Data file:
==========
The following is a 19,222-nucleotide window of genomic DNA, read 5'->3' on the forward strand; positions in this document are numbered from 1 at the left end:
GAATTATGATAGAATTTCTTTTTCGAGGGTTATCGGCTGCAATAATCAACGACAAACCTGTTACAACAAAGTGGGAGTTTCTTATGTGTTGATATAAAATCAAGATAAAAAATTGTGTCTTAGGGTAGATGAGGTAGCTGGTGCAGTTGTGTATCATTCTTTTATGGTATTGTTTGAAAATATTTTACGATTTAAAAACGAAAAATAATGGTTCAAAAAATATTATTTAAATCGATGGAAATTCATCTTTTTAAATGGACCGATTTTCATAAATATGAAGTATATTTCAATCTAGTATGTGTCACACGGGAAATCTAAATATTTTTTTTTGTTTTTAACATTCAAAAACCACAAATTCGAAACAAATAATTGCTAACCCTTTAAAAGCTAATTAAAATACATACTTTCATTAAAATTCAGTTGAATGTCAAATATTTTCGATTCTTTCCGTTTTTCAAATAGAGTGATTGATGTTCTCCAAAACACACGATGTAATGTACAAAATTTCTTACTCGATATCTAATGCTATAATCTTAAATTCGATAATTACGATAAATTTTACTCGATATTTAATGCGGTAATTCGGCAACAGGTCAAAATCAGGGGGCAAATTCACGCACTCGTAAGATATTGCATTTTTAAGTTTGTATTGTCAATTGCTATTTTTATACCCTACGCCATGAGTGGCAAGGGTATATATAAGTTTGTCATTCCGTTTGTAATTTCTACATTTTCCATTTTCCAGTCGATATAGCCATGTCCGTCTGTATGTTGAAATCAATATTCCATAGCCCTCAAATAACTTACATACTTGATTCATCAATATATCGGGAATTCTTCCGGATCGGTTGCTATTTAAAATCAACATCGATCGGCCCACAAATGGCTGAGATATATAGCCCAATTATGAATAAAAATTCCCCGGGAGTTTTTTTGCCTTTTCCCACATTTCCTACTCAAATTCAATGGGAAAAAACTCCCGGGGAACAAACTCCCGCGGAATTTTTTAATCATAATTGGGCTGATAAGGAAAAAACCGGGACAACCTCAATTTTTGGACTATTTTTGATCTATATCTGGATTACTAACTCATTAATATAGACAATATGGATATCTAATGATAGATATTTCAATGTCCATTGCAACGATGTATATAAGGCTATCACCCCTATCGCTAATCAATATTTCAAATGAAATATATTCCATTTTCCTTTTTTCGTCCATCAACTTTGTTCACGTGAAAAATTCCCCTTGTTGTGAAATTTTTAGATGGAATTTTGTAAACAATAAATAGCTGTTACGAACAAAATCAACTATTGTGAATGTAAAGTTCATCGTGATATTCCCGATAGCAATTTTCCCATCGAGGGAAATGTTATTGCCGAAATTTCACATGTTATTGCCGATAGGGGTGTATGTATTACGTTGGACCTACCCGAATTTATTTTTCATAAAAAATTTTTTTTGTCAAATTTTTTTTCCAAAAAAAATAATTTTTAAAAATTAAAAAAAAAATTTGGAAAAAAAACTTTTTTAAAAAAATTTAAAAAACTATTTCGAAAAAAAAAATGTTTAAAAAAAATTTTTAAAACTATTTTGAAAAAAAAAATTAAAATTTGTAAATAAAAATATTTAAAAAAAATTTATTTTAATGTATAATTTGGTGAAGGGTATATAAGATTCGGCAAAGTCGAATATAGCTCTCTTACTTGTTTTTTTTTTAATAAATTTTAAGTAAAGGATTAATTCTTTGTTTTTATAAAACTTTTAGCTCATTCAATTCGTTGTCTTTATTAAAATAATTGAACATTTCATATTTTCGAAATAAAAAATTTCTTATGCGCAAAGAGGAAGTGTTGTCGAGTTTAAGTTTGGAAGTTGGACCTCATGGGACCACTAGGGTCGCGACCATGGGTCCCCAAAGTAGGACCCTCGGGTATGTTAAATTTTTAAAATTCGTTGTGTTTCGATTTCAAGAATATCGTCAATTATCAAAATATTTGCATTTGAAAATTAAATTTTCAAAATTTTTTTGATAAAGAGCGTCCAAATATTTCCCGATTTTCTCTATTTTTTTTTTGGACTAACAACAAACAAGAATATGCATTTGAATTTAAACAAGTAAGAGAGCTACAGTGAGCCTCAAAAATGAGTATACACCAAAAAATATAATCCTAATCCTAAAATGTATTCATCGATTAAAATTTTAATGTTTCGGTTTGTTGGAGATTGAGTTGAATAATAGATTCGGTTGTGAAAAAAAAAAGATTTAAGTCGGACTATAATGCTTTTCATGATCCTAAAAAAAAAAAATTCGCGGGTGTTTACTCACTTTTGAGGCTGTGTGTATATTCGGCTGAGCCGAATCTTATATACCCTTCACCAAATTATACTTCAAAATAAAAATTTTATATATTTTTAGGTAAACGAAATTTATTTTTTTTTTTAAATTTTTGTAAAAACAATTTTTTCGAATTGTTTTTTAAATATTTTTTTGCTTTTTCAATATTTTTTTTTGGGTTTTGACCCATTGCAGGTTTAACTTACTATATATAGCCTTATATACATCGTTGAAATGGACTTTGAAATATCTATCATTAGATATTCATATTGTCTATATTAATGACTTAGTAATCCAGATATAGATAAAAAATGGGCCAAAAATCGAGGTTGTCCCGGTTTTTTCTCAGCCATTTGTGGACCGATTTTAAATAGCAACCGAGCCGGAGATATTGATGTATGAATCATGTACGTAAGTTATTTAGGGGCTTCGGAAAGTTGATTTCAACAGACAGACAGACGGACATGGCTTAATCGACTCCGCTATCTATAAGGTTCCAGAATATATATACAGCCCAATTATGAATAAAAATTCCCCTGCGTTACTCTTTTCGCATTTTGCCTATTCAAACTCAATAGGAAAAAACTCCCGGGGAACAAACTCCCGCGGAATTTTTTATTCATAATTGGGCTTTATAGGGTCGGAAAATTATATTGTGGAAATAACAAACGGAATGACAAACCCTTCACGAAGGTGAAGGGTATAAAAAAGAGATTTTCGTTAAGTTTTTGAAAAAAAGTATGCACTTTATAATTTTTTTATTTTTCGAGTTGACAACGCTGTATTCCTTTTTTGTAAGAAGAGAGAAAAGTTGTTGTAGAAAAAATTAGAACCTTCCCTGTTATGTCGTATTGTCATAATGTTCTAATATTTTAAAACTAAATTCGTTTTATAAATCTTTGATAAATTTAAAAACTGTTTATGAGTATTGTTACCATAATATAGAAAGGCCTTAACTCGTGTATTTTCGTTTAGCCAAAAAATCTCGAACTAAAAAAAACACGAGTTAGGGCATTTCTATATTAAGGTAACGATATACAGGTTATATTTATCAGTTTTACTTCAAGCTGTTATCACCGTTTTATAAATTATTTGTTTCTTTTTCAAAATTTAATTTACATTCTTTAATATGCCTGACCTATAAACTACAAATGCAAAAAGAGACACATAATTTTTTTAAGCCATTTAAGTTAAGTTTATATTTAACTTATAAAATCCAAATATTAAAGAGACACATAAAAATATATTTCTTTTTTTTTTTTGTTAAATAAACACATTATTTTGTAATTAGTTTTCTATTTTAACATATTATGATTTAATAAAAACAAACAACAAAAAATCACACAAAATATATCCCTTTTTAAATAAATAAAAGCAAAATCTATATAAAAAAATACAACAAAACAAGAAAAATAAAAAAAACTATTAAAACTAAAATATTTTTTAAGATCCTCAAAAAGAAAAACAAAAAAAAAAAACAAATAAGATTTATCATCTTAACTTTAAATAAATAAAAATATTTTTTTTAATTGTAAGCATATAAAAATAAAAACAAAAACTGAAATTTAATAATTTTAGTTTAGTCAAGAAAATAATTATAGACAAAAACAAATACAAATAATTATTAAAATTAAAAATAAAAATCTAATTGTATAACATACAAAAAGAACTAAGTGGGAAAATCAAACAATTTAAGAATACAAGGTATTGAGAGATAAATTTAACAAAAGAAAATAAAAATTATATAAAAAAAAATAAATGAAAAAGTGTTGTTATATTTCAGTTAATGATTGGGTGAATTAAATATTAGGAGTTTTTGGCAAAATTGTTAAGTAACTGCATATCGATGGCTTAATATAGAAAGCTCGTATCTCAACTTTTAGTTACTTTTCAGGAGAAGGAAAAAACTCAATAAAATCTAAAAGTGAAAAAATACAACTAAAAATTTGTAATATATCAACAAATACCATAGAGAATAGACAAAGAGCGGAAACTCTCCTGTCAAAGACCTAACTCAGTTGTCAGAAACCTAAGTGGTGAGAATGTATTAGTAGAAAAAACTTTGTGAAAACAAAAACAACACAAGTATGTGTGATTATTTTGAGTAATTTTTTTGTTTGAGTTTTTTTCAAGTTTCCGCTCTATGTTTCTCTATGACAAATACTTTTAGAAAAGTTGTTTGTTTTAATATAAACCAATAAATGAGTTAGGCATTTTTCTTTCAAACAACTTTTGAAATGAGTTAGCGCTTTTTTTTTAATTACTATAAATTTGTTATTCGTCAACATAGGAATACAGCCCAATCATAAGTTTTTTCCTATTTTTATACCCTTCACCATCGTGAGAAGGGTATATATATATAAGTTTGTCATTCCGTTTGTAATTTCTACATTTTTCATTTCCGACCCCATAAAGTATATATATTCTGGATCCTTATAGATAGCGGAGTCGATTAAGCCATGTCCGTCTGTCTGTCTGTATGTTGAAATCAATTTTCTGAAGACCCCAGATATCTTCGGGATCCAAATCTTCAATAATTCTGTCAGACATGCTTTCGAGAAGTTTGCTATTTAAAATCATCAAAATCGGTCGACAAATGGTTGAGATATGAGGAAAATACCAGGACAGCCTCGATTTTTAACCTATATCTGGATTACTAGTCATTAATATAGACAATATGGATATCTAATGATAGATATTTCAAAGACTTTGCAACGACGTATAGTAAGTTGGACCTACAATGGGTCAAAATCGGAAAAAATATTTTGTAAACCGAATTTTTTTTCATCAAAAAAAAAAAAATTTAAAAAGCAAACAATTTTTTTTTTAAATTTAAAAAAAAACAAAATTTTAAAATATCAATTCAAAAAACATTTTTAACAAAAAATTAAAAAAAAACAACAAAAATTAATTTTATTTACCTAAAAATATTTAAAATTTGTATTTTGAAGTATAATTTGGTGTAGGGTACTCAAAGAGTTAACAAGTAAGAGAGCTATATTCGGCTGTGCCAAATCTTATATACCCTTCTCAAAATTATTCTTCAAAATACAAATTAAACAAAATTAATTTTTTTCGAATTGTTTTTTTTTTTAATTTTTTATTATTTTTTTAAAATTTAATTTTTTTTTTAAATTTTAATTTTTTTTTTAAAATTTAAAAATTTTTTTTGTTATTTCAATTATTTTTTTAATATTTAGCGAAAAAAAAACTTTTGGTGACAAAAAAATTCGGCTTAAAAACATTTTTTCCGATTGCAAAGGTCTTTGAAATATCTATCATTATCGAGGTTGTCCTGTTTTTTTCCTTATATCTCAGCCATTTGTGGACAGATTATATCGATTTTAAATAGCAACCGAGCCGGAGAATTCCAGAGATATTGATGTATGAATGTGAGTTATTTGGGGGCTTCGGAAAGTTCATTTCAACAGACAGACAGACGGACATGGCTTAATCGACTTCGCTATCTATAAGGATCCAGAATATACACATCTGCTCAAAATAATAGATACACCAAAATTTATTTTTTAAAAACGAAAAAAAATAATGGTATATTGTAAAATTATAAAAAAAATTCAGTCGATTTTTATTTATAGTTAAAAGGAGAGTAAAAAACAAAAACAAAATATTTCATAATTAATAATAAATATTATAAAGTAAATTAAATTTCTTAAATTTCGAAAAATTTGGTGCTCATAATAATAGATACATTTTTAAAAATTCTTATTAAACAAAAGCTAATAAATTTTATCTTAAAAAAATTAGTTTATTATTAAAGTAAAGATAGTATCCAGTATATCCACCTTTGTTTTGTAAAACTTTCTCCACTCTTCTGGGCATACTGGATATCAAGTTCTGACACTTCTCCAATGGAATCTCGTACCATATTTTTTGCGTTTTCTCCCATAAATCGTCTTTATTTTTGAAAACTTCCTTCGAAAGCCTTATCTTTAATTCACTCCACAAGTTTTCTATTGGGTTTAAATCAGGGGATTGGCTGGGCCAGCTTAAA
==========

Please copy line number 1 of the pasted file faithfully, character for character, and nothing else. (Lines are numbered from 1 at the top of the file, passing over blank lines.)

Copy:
The following is a 19,222-nucleotide window of genomic DNA, read 5'->3' on the forward strand; positions in this document are numbered from 1 at the left end: